To the above test yes merino is softer and thus less scratchy, And dry is warmer than wet well no shit Sherlock how about doing wet cotton vs wet wool.

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    Quote Originally Posted by Smithhammer View Post
    I just picked up some felted wool insoles and stuck them in between the inner and outer boots of my Old Man Winters. It's like sticking my feet inside a yak that just ate a crock pot full of habaŮero chilis.

    I do this too, for day rides where I know I can dry everything out overnight.

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    Curious if anyone has tried KEEN Men's Winterhaven Waterproof Hiking Boot and what your comments are for winter biking?

    The Winterhaven's are waterproof, ankle high and have a flat bottom, similar to something you would find on recommended 5Ten MTB style shoes for flats. Drawback on the Keen Winterhaven is the laces without a velcro securing strap but that could be easy to deal with. Not sure how rigid the soles are.

    I might move forward on these unless anyone can say differently. I'll buy them one size larger to fit my thick Sealskin waterproof winter MTB socks.

    I suppose I should mention that I'm not too interested in being out biking in temps that drop into or below single digits F.

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    Quote Originally Posted by Dr Sloth View Post
    Curious if anyone has tried KEEN Men's Winterhaven Waterproof Hiking Boot and what your comments are for winter biking?

    The Winterhaven's are waterproof, ankle high and have a flat bottom, similar to something you would find on recommended 5Ten MTB style shoes for flats. Drawback on the Keen Winterhaven is the laces without a velcro securing strap but that could be easy to deal with. Not sure how rigid the soles are.

    I might move forward on these unless anyone can say differently. I'll buy them one size larger to fit my thick Sealskin waterproof winter MTB socks.

    The toe box looks very small. A deal breaker for me.

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    Fresh Foam 1000 Boot - Men's 1000 - Walking, Cushioning - New Balance


    These just popped up on my screen.

    Flat sole, decent size toe box, not too heavy.

    A bit pricey though.


    If we weren't having such great snow for skiing this year I might try them out.


    Addendum:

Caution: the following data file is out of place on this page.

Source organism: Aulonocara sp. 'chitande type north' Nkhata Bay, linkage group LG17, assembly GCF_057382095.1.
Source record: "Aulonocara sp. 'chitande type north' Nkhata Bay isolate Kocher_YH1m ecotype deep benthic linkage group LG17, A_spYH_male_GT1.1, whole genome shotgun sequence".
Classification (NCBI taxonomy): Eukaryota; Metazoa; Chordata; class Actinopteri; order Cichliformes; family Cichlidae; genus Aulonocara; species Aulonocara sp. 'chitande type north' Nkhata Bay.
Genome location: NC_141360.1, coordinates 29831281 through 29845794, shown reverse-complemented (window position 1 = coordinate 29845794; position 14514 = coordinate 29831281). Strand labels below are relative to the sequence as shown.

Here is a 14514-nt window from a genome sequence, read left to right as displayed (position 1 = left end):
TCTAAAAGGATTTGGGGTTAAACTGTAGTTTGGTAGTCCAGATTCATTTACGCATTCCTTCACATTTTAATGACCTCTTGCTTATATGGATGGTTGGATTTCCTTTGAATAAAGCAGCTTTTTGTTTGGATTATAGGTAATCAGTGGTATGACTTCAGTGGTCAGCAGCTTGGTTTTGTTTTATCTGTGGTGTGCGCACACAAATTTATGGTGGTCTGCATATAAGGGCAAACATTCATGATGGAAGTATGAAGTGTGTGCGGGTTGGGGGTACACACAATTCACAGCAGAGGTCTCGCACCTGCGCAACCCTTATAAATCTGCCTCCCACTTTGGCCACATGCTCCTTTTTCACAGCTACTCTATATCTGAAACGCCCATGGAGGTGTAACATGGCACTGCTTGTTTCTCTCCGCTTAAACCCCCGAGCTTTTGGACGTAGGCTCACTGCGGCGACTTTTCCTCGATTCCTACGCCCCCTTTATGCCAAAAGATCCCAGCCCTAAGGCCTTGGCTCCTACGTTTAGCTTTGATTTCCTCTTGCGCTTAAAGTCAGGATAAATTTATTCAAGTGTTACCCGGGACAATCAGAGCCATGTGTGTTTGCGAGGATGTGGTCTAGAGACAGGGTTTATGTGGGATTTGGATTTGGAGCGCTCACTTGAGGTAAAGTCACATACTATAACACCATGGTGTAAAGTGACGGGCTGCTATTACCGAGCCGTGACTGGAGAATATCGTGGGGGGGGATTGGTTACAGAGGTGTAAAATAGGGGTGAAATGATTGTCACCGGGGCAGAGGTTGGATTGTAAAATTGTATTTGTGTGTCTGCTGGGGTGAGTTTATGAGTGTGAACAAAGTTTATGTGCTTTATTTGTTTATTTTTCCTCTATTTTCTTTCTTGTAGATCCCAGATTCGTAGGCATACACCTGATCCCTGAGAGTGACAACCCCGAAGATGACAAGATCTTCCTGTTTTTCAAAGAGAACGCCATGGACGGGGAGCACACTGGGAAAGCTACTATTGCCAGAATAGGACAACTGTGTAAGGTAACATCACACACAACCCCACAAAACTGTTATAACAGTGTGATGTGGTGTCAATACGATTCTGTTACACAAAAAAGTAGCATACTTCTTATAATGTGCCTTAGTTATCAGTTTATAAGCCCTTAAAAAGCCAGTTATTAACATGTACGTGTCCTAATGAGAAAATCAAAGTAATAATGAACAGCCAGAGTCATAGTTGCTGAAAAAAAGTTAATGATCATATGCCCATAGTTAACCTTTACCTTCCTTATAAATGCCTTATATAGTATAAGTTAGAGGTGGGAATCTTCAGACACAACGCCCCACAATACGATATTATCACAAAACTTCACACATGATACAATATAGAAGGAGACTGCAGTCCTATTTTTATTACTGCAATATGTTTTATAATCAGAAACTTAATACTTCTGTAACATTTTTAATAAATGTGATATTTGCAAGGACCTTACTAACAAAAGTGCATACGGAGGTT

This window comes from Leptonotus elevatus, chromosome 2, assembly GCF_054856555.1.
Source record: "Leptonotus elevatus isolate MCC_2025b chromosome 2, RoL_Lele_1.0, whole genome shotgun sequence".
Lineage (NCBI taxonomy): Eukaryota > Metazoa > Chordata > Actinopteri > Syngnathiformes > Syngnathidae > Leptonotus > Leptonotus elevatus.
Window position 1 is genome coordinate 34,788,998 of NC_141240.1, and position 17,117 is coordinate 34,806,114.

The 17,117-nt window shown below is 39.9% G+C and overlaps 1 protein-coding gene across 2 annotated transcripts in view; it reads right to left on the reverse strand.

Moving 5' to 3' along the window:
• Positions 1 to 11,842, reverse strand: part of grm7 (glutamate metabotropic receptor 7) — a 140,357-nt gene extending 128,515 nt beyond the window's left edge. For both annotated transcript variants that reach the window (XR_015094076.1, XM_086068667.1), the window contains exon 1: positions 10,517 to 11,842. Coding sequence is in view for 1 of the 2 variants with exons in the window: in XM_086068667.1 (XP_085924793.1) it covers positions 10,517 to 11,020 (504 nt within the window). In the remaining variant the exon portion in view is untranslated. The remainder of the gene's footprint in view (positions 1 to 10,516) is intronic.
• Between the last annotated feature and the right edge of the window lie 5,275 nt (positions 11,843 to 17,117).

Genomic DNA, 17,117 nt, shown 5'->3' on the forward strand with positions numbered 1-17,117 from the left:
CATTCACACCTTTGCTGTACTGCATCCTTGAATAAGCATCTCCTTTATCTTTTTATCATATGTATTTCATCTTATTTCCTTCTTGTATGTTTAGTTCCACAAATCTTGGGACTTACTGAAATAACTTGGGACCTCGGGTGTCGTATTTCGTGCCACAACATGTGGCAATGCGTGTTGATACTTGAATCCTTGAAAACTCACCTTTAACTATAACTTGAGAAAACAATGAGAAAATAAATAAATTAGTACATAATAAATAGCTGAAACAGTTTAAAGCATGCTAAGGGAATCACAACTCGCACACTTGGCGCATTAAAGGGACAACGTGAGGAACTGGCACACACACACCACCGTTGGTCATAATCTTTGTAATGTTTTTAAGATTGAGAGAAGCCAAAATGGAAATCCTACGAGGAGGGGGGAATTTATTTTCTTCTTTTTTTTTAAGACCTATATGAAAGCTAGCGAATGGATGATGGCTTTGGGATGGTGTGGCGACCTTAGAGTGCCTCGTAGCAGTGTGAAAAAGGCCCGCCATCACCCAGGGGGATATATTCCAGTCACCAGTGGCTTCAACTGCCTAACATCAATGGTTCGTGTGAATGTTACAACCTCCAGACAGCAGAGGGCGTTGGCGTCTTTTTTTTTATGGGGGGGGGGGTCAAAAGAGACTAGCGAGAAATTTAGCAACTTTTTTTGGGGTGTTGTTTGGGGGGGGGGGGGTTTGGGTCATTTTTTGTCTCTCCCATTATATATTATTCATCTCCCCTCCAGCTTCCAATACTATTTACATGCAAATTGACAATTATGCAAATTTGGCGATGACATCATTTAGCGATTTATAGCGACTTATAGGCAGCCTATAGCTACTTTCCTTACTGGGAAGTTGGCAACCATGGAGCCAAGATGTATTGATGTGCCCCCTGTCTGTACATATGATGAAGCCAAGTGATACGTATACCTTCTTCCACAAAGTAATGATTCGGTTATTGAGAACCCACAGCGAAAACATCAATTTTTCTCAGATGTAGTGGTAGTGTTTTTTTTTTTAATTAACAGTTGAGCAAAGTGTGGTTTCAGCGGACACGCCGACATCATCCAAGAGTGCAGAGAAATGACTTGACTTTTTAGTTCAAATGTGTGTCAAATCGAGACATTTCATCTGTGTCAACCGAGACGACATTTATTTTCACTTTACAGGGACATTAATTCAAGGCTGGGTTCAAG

Read some Amazon reviews and they suggest the toe box is a bit small.

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    I edited my post as I should have mentioned that intended use would be preferably in the 20s F, maybe down into the teens F but no colder. Was looking for something that wouldn't be too heavy or restrictive.

    I am well aware that cramming feet with very thick layers of socks into a boot is a recipe for getting very cold since blood has a harder time circulating and no excess air barrier. Insulation works better when it can trap more air. I've experienced that in the past with ill fitting, e.g. too small, ski boots and snowboarding boots.

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    Will take a look, thanks.

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    Quote Originally Posted by BlueCheesehead View Post
    So, as for boots...My boots with thinsulate 200g can get chilly depending on length of ride and air temperature (not to be confused with water temperature ). I found these toe warmers:

    https://www.amazon.com/gp/product/B0...?ie=UTF8&psc=1

    They slip over the sock and go just past the ball of your foot. They stay in place fine and the XLs do not constrict my size 12 foot at all. I do think they make my 200g boot work like a 400g boot.

    if you want to boost the warmth of your feet, something like this might be worth a shot before dumping $ into more insulated boots.
    Just saw this and a FYI on neoprene. Since the internal construction of neoprene is rubber it will retain moisture. I've never worn any neoprene that "breathes". The price is certainly cheap enough to try them out and see if they work but I wouldn't be too confident your toes won't get wet.

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  78. #178
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    Quote Originally Posted by ak-rider View Post
    Interesting article but as he mentions at the end, itís for a specialized application and likely overkill for most people. I suspect most people are just out for ride, come home and everything dries out. Not camping out in the cold for days at a time. Iím not sure what he has against flat pedals but most people up here use flat pedals and for as many times as Iíve fallen over on ice and on trails and also wrecked, Iíll happily stick with flats and they allow your options to greatly expand your footwear choices.